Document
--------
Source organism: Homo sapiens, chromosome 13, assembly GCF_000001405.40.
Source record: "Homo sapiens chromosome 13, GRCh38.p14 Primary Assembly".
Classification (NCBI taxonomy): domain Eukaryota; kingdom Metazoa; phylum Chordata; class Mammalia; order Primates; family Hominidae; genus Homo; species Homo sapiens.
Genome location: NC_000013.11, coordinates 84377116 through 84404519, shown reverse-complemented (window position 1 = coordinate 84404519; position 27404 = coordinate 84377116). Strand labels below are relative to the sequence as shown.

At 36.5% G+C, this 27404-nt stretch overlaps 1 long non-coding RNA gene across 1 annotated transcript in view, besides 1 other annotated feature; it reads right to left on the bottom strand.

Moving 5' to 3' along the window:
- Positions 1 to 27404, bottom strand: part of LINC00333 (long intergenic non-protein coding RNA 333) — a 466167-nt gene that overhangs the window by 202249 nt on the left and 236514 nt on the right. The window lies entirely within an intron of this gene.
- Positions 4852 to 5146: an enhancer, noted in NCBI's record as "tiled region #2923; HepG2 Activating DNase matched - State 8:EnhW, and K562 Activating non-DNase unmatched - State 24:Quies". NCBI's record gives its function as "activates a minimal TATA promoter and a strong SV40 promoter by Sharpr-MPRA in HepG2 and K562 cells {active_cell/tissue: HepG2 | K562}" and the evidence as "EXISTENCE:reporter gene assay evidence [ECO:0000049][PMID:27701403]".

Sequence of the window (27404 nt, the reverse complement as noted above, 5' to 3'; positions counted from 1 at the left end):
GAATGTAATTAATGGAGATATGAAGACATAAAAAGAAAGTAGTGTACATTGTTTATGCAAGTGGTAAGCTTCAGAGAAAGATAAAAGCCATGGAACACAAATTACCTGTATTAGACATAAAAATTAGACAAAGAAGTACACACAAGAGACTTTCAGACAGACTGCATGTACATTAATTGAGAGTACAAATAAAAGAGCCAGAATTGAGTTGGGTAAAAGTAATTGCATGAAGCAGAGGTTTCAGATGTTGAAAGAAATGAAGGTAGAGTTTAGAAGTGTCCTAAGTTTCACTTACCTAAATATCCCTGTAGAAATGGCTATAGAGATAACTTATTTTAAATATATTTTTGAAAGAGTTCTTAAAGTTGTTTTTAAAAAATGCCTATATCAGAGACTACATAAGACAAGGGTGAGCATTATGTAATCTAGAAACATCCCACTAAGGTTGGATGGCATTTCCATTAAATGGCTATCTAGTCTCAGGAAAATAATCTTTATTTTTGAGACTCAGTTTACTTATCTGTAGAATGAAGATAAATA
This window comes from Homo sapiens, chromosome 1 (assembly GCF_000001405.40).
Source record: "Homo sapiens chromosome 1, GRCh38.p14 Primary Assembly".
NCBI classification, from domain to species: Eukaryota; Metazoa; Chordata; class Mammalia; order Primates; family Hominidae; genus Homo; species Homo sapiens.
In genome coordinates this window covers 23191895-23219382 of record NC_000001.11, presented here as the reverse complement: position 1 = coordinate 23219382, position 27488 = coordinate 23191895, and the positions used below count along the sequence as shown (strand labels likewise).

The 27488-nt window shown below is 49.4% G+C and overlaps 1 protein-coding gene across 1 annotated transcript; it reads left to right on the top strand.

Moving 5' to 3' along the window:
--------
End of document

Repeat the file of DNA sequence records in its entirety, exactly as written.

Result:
Source organism: Homo sapiens, chromosome 13, assembly GCF_000001405.40.
Source record: "Homo sapiens chromosome 13, GRCh38.p14 Primary Assembly".
Classification (NCBI taxonomy): domain Eukaryota; kingdom Metazoa; phylum Chordata; class Mammalia; order Primates; family Hominidae; genus Homo; species Homo sapiens.
Genome location: NC_000013.11, coordinates 84377116 through 84404519, shown reverse-complemented (window position 1 = coordinate 84404519; position 27404 = coordinate 84377116). Strand labels below are relative to the sequence as shown.

At 36.5% G+C, this 27404-nt stretch overlaps 1 long non-coding RNA gene across 1 annotated transcript in view, besides 1 other annotated feature; it reads right to left on the bottom strand.

Moving 5' to 3' along the window:
- Positions 1 to 27404, bottom strand: part of LINC00333 (long intergenic non-protein coding RNA 333) — a 466167-nt gene that overhangs the window by 202249 nt on the left and 236514 nt on the right. The window lies entirely within an intron of this gene.
- Positions 4852 to 5146: an enhancer, noted in NCBI's record as "tiled region #2923; HepG2 Activating DNase matched - State 8:EnhW, and K562 Activating non-DNase unmatched - State 24:Quies". NCBI's record gives its function as "activates a minimal TATA promoter and a strong SV40 promoter by Sharpr-MPRA in HepG2 and K562 cells {active_cell/tissue: HepG2 | K562}" and the evidence as "EXISTENCE:reporter gene assay evidence [ECO:0000049][PMID:27701403]".

Sequence of the window (27404 nt, the reverse complement as noted above, 5' to 3'; positions counted from 1 at the left end):
GAATGTAATTAATGGAGATATGAAGACATAAAAAGAAAGTAGTGTACATTGTTTATGCAAGTGGTAAGCTTCAGAGAAAGATAAAAGCCATGGAACACAAATTACCTGTATTAGACATAAAAATTAGACAAAGAAGTACACACAAGAGACTTTCAGACAGACTGCATGTACATTAATTGAGAGTACAAATAAAAGAGCCAGAATTGAGTTGGGTAAAAGTAATTGCATGAAGCAGAGGTTTCAGATGTTGAAAGAAATGAAGGTAGAGTTTAGAAGTGTCCTAAGTTTCACTTACCTAAATATCCCTGTAGAAATGGCTATAGAGATAACTTATTTTAAATATATTTTTGAAAGAGTTCTTAAAGTTGTTTTTAAAAAATGCCTATATCAGAGACTACATAAGACAAGGGTGAGCATTATGTAATCTAGAAACATCCCACTAAGGTTGGATGGCATTTCCATTAAATGGCTATCTAGTCTCAGGAAAATAATCTTTATTTTTGAGACTCAGTTTACTTATCTGTAGAATGAAGATAAATA
This window comes from Homo sapiens, chromosome 1 (assembly GCF_000001405.40).
Source record: "Homo sapiens chromosome 1, GRCh38.p14 Primary Assembly".
NCBI classification, from domain to species: Eukaryota; Metazoa; Chordata; class Mammalia; order Primates; family Hominidae; genus Homo; species Homo sapiens.
In genome coordinates this window covers 23191895-23219382 of record NC_000001.11, presented here as the reverse complement: position 1 = coordinate 23219382, position 27488 = coordinate 23191895, and the positions used below count along the sequence as shown (strand labels likewise).

The 27488-nt window shown below is 49.4% G+C and overlaps 1 protein-coding gene across 1 annotated transcript; it reads left to right on the top strand.

Moving 5' to 3' along the window: